Middle East respiratory syndrome coronavirus (MERS-CoV) - Update


The Ministry of Health in the United Arab Emirates (UAE) notified WHO of a laboratory-confirmed case of Middle East respiratory syndrome coronavirus (MERS-CoV) on July 13th.

The patient is an 82-year-old man with underlying medical conditions and is currently in a critical condition.

Globally, from September 2012 to date, WHO has been informed of a total of 82 laboratory-confirmed cases of infection with MERS-CoV, including 45 deaths.

Several countries in the Arabian Peninsula have been affected, including Jordan, Qatar, Saudi Arabia, and the United Arab Emirates (UAE). Cases have also been reported by France, Germany, Italy, Tunisia and the United Kingdom- they were either transferred for care of the disease or returned from the Arabian Peninsula and subsequently became ill. In France, Italy, Tunisia and the United Kingdom, there has also been limited local transmission among patients who had not been to the Arabian Peninsula but had been in close contact with laboratory-confirmed or probable cases.

On June 18th the European Centre for Disease Prevention and Control issued an updated rapid risk assessment on MERS-CoV.

Based on the current situation and available information, WHO encourages all Member States to continue their surveillance for severe acute respiratory infections (SARI) and to carefully review any unusual patterns. Any clusters of SARI or SARI in healthcare workers should be thoroughly investigated, regardless of where in the world they occur.

Testing for MERS-CoV should be considered in patients with unexplained pneumonias, or in patients with unexplained severe, progressive illness or complicated respiratory illness not responding to treatment, particularly in persons travelling from or resident in areas of the world known to be affected i.e. Arabian Peninsula[1] and surrounding countries.

Health care facilities that provide care for patients with suspected MERS-CoV infection should take appropriate measures to decrease the risk of transmission of the virus to other patients, health care workers and visitors. Health care facilities are reminded of the importance of systematic implementation of infection prevention and control (IPC) measures.

Specimens from patients’ lower respiratory tracts should be obtained for diagnosis where possible. Clinicians are reminded that MERS-CoV infection should be considered even with atypical signs and symptoms such as diarrhoea in patients who are significantly immunocompromised.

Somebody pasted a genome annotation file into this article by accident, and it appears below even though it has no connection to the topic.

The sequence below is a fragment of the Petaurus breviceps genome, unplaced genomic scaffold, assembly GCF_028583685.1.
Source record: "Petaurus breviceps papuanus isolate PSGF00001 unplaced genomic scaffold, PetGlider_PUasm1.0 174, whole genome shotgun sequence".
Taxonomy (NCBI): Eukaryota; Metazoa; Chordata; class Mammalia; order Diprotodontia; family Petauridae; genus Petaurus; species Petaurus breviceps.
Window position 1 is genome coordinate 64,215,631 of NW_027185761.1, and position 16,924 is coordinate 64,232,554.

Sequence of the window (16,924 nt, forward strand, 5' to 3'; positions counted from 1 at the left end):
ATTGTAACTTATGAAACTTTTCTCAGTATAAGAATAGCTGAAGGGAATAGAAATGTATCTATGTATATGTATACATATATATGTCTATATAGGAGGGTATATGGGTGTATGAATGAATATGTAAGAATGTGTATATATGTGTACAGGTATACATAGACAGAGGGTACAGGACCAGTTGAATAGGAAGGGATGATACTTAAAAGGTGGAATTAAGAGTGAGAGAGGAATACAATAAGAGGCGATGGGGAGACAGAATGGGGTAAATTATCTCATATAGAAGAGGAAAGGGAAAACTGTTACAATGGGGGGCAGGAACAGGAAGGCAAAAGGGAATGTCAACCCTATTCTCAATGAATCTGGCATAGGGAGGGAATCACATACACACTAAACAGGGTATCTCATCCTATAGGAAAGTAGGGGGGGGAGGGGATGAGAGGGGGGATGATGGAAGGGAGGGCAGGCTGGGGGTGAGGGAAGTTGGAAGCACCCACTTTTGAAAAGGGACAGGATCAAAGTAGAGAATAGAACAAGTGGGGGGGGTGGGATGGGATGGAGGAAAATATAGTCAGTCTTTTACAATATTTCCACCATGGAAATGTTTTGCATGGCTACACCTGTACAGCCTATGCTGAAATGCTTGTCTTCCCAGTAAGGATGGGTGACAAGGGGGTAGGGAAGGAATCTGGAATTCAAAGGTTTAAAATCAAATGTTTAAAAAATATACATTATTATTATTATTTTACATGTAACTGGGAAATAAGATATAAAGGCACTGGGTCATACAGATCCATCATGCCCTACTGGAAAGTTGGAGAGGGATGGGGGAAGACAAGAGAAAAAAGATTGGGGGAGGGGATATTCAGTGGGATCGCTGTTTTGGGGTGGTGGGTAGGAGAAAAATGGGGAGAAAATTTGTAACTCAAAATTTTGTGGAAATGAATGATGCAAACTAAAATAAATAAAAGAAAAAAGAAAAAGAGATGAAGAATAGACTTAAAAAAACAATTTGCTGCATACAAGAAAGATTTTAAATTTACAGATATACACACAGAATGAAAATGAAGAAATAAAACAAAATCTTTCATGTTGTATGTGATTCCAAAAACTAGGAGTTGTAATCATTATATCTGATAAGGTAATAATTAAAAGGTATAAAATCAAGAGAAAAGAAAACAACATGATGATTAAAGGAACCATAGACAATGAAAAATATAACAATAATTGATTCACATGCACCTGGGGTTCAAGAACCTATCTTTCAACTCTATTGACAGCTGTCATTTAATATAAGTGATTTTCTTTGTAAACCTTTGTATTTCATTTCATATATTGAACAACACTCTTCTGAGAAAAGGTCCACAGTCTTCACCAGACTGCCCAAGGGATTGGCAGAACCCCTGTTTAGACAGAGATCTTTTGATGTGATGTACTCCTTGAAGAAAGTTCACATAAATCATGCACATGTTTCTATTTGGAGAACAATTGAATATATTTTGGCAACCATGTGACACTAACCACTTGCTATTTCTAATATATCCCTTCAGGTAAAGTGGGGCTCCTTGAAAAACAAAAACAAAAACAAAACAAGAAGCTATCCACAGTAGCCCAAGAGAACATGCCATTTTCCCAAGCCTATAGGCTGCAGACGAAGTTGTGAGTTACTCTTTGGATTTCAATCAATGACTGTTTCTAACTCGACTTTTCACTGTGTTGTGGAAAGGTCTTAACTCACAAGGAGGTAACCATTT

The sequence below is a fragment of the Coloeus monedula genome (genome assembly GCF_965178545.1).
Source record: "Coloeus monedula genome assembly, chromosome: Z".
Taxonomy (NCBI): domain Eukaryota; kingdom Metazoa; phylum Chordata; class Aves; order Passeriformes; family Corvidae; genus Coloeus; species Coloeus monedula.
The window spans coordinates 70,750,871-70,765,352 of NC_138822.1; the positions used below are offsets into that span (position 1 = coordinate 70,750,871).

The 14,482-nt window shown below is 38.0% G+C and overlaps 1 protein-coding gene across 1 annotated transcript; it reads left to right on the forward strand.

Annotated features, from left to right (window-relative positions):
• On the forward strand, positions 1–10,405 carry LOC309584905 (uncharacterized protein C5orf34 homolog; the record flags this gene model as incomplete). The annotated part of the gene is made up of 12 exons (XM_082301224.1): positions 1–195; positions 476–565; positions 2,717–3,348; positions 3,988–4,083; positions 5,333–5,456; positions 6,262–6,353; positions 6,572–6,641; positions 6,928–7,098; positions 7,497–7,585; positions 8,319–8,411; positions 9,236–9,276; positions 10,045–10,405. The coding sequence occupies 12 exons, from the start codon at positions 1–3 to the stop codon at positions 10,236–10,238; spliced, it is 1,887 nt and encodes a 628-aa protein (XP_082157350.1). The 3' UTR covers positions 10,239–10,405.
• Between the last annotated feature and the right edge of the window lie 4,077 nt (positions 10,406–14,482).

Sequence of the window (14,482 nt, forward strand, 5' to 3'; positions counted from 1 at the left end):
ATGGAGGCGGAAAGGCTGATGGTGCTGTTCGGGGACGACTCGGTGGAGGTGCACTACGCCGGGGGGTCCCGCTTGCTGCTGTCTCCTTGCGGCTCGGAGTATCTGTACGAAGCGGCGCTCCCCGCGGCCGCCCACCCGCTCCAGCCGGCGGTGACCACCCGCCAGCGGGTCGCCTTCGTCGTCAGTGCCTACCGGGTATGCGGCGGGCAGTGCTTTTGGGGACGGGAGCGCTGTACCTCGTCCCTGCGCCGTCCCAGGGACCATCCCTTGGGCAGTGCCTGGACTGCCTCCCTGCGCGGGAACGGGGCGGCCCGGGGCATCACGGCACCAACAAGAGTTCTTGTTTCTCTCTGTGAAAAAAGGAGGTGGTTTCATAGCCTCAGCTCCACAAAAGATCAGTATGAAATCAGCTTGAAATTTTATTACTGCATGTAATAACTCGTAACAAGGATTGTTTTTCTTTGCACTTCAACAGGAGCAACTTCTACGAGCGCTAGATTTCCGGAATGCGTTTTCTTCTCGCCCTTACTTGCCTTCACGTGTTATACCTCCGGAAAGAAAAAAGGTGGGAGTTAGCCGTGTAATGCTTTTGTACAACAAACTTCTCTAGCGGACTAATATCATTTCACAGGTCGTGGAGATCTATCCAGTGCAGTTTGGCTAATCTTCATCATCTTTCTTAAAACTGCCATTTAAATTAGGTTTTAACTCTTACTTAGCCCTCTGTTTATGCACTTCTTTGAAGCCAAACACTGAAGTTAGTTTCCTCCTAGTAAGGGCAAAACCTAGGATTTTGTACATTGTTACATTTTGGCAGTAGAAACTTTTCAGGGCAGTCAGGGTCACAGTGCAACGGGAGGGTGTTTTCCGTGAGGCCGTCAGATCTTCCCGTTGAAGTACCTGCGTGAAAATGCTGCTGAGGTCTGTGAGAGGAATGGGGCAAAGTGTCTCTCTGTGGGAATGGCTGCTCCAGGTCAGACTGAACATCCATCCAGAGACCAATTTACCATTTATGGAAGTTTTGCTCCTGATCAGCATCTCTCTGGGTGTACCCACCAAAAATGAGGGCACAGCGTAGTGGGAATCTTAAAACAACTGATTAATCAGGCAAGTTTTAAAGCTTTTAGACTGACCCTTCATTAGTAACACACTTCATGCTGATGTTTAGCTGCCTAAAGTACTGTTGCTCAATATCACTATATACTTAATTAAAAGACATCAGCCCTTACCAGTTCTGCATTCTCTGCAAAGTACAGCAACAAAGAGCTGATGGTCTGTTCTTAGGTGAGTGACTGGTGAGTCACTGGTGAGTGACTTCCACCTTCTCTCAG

New cases and clusters of MERS-CoV should be promptly reported to local Departments of Public Health.

WHO does not advise special screening at points of entry with regard to this event nor does it recommend that any travel or trade restrictions be applied.

International Health Regulations Emergency Committee concerning MERS-CoV
WHO has convened an Emergency Committee under the International Health Regulations (IHR) on a precautionary basis in order to be prepared for a change in the situation. The Emergency Committee, which comprises international experts from all WHO Regions provides expert technical advice to the WHO Director-General in accordance to the IHR (2005). The first meeting of the Committee took place on 9 July 2013. A second meeting of the Emergency Committee was held by teleconference on Wednesday, 17 July 2013.

The Committee reviewed and deliberated on information on a range of aspects of MERS-CoV, which was prepared or coordinated by the Secretariat and States in response to questions presented by Members during the first meeting.

It is the unanimous decision of the Committee that, with the information now available, and using a risk-assessment approach, the conditions for a Public Health Emergency of International Concern (PHEIC) have not at present been met.

The WHO Secretariat will provide regular updates to the Members and will reconvene the Committee, in September, on a date to be determined. However, serious new developments may require an urgent re-convening of the Committee before then.

Based on these views and the currently available information, the Director-General accepted the Committee’s assessment that the current MERS-CoV situation is serious and of great concern, but does not constitute a PHEIC at this time.

For details see here.

The following document was published on the WHO website on July 9th:

MERS-CoV summary and literature update

For more information see http://www.hpsc.ie/hpsc/A-Z/Respiratory/CoronavirusInfections/

For travel advice see http://www.hpsc.ie/hpsc/A-Z/Respiratory/CoronavirusInfections/TravelAdvice/

See also:
Public Health England
WHO Global overview of an emerging novel coronavirus (MERS-CoV)
World Health Organization - Europe
European Centre for Disease Prevention and Control
Centers for Disease Control and Prevention, USA

[1] Bahrain, Iran, Iraq, Israel, Jordan, Kuwait, Lebanon, Palestinian territories, Oman, Qatar, Saudi Arabia, Syria, the United Arab Emirates (UAE), and Yemen